TFM Networks, Stewart Yates, Managing Director at TFM Networks: I would find a new product that would be a saleable add on product to existing customers and test it on some good customers. Something that doesn’t initially affect existing revenue stream so your business will see sustainable benefit from its introduction which allows you to use the profits created to re-invest in the business to keep growing and expanding.

Are cloud-based services a key to building business value for the reseller?

Philip Toms, Re-sale Manager, Exponential-e: The business value of cloud services is already clear to the end customers of resellers, but the advantages they bring to those on the other side of the business equation are no less tangible. After a very low barrier to entry, cloud services allow resellers to grow their product portfolio and future-proof their business models. A competent network partner can provide resellers with an easy-to-use, affordable and high performance cloud solution, underpinned by a strict end-to-end service-level agreement.  Such a platform lets resellers quickly take services to market, without building their own in-house systems – a process that is both costly and time-consuming.

Richard Carter, Group Sales and Business Development Director at Nimans: Recurring revenue is the key to The Cloud,” said Richard. “The cost of bandwidth and quality of service is coming down all the time making SIP trunks and hosted much more viable. From a reseller perspective they need to join the party because if they don’t they will be missing out on chunks of business. Certainly a percentage of business is going hosted it’s just a question of how much.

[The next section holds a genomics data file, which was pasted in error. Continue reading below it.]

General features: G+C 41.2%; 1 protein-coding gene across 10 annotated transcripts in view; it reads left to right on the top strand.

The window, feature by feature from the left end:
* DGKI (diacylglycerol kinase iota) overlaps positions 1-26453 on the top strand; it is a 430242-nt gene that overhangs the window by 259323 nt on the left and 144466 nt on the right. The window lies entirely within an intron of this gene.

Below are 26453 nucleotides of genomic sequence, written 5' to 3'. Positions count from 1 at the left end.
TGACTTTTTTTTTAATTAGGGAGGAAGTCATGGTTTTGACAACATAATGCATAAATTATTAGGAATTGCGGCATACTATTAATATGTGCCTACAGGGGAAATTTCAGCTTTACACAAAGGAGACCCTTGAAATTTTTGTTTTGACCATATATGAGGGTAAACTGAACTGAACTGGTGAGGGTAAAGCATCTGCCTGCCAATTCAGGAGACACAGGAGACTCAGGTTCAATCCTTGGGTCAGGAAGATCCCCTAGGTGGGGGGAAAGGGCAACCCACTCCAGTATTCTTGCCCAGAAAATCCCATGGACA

At the moment a lot of end users especially in the SMB space, are not aware of the possibilities. When they do become aware it’s the flexibility that will appeal to them and accelerate demand. Charging methods are the biggest difference as companies do not have to make the same traditional upfront investments they used to. There’s no CAPEX and they can flex up and down based on a fixed monthly cost.

For any company, the flexibility of knowing its monthly staff costs is critical. For example they know that an individual member of staff is going to cost say £3,000 per month in wages, £300 for their car, £50 for a mobile phone and potentially now £15 for their desk phone. In comparison, £15 per month doesn’t seem that much for an essential business tool. But for a reseller it can be a great profit generator.

Richard Carter of Nimans

Richard Carter of Nimans

Andy Elliot, Marketing Director, International, Mitel: Cloud services give resellers the opportunity to build on the recurring, subscription-based revenue streams that they already enjoy with the network services and mobile elements of their business, but with higher margin unified communications as a service (UCaaS).